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Posts Tagged ‘c++0x’

what a weird topic to talk about. i don’t even know if this piece
of code is any good. it will probably serve to remind me of the
usage of certain functions etc at a later date. may be it will
scare somebody off and may be some kind stranger will correct my
mistakes and point me to enlightened realms. all this does is to
compute the column sums of a matrix. notice that we maintain our
distance from the for and while loops. i have been admonished
myriads of time for not using the standard library functions so i
have avoided them here. what can i say i simply love the lambda
functions
over functors. although the compiler ultimately uses
functors behind the scenes but i love how clean and separated the
code looks.

#include <iostream>
#include <vector>
#include <algorithm>
#include <iterator>
#include <cstdlib>

int main(){
  // matrix
  std::vector<std::vector<int> > a = {{0,0,0}, {0,0,0}, {0,0,0}};
// c++0x allows initialization lists

  // randomly initialize using lambda expressions
  std::for_each(a.begin(), a.end(), [](std::vector<int>& i){
      std::generate(i.begin(), i.end(), [](){return rand()%10;});
    });

  // display using lamda expressions
  std::for_each(a.begin(), a.end(), [](std::vector<int>& i){
      std::copy(i.begin(), i.end(), std::ostream_iterator<int>(std::cout, "\t"));
      std::cout << std::endl;
    });

  // zero vector
  std::vector<int> zeros = {0,0,0};
  
  // column sums
  std::vector<int> csums = std::accumulate(a.begin(), a.end(), zeros, 
[](std::vector<int>& i, std::vector<int>& j)->std::vector<int>{
std::transform(i.begin(), i.end(), j.begin(), i.begin(), std::plus<int>());
return i;
});

  // display the column sums using ostream_iterators
  std::copy(csums.begin(), csums.end(), std::ostream_iterator<int>(std::cout, "\t"));

  return 0;
}

i now explain bits and parts of the mess

  // randomly initialize
  std::for_each(a.begin(), a.end(), [](std::vector<int>& i){
      std::generate(i.begin(), i.end(), [](){return rand()%10;});
    });

the above initializes the matrix a. since each element of a is itself a vector i use a lambda function that initializes the individual vectors. the lambda is as follows:

[](std::vector<int>& i){std::generate(i.begin(), i.end(), [](){return rand()%10;});}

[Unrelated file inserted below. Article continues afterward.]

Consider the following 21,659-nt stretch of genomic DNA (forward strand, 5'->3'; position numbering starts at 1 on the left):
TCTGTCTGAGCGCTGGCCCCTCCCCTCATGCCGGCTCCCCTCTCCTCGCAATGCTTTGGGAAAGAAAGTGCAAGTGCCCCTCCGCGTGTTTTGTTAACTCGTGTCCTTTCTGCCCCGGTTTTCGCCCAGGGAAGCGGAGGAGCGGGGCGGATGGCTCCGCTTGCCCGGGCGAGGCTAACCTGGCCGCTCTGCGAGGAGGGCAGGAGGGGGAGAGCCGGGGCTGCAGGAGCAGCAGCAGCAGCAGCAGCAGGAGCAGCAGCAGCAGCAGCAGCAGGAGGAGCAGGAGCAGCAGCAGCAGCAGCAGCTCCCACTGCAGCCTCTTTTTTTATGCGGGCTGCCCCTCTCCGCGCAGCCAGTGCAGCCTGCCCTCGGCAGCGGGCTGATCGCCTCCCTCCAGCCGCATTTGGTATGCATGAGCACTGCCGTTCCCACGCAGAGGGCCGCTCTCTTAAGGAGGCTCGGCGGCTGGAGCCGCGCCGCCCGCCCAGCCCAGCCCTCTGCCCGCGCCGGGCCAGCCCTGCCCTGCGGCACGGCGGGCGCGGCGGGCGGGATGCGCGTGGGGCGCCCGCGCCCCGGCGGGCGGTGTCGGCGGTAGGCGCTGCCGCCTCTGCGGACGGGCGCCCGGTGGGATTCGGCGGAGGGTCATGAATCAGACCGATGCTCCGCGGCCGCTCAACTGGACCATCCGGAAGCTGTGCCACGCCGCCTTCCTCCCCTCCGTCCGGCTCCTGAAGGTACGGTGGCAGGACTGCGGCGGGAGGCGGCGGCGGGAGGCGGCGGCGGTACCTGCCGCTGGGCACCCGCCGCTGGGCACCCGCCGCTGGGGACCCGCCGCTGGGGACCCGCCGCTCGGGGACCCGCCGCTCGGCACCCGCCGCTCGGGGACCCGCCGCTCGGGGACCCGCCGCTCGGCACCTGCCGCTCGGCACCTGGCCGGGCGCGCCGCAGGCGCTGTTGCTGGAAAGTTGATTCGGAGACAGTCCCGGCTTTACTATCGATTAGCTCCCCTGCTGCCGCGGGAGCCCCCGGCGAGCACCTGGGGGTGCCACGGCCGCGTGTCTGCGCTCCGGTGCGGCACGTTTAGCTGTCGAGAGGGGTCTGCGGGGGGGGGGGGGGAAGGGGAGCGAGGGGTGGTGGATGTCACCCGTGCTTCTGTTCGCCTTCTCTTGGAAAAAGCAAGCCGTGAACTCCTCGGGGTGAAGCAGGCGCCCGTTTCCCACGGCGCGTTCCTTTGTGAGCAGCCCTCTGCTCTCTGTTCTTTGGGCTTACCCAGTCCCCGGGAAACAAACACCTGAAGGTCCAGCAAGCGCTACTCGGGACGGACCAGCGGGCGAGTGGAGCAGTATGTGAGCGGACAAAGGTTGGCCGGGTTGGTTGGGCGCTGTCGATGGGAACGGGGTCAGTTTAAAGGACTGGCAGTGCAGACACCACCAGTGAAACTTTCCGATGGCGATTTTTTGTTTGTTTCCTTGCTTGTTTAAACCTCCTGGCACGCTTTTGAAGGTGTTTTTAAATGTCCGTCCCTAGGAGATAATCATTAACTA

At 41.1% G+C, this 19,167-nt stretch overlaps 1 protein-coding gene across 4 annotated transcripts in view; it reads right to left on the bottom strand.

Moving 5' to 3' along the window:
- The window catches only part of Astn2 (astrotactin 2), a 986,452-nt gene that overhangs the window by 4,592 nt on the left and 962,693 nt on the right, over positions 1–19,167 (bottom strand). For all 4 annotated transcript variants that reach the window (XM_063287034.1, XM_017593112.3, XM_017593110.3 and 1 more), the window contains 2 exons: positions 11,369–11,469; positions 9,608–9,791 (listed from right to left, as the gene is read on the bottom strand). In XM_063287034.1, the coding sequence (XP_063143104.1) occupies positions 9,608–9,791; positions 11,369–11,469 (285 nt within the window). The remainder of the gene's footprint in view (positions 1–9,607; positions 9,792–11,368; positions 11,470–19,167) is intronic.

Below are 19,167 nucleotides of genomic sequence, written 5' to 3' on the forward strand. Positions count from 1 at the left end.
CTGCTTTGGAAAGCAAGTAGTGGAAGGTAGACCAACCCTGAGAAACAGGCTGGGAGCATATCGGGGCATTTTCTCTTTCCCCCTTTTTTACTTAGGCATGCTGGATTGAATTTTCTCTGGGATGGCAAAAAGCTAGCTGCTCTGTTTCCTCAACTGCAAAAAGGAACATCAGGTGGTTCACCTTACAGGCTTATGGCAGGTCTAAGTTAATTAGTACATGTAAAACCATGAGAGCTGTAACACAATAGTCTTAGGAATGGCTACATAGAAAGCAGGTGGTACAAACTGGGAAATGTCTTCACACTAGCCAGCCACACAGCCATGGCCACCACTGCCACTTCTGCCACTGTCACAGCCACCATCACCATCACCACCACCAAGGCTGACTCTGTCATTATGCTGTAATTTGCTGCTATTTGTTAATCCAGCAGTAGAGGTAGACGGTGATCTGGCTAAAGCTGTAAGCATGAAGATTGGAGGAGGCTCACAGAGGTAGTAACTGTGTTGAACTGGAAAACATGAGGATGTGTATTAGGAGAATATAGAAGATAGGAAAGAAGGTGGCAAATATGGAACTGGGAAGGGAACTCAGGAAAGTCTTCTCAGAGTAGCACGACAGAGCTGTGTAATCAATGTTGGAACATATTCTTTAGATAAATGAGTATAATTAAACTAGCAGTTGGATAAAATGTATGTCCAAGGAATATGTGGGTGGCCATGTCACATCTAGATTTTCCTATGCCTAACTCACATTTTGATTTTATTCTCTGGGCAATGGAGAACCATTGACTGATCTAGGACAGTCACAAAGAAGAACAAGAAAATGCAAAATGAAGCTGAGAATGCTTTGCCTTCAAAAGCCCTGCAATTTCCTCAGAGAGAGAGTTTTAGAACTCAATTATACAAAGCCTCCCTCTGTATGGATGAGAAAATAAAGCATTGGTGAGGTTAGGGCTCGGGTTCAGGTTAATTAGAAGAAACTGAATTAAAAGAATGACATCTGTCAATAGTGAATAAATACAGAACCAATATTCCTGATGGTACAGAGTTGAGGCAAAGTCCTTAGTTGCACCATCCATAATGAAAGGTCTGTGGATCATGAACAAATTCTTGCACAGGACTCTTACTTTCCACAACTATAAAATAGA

the actual adding of columns is done using the std::accumulate() library function

  // column sums
  std::vector<int> csums = std::accumulate(a.begin(), a.end(), zeros, 
[](std::vector<int>& i, std::vector<int>& j)->std::vector<int>{
std::transform(i.begin(), i.end(), j.begin(), i.begin(), std::plus<int>());
return i;
});

that uses the lamda

[](std::vector<int>& i, std::vector<int>& j)->std::vector<int>{
std::transform(i.begin(), i.end(), j.begin(), i.begin(), std::plus<int>());
return i;
}

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whenever possible one should use the standard library tools provided. std::mismatch() returns a pair of iterators to the first mismatch. examples of this are abundant on the WWW but i wanted to find all the mismatches and could not find an example online, hence this post. i don’t think the code is elegant so please let me know better versions of my code.

#include <iostream>
#include <vector>
#include <algorithm>
 
int main()
{
  std::vector<unsigned> a = {1,2,3,4,5,6};
  std::vector<unsigned> b = {1,2,33,4,55,66};
 
  // find the first mismatch
  auto p = std::mismatch(a.begin(), a.end(), b.begin());

  while(p.first != a.end())
    {
      std::cout << *p.first << std::endl;
      std::cout << *p.second << std::endl;
      p = std::mismatch(++p.first, a.end(), ++p.second);
    }
 
return 0;
}

havent’ tried the above on list container but i believe list iterators support the increment operator.

don’t forget to compile the above using -std=c++0x

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i have always defined matrices of two dimensions as a vector of a vector container as follows

vector< vector <double> > v; // note the distance between the two right angle brakets just before v

however i recently learned that c++0x allows one to get rid of the extra space between the right angle brackets as in the following

vector< vector <double> > v_old_style; 
vector< vector <double>> v_new_style; 

however emacs 23 breaks indentation when faced with this format

i also use 3 and 4 dimensional tensor like objects for which i would much like the following:

vector < vector < vector < vector <double> > > > v1; // don't like it
vector<vector<vector<vector<double>>>> v2; // like this a lot 

for me at least the saving in horizontal space matters when i am comparing code side by side … also its quite easy to figure out the dimensionality of the tensor at one glance.

i don’t know how to fix this 😦 help me please

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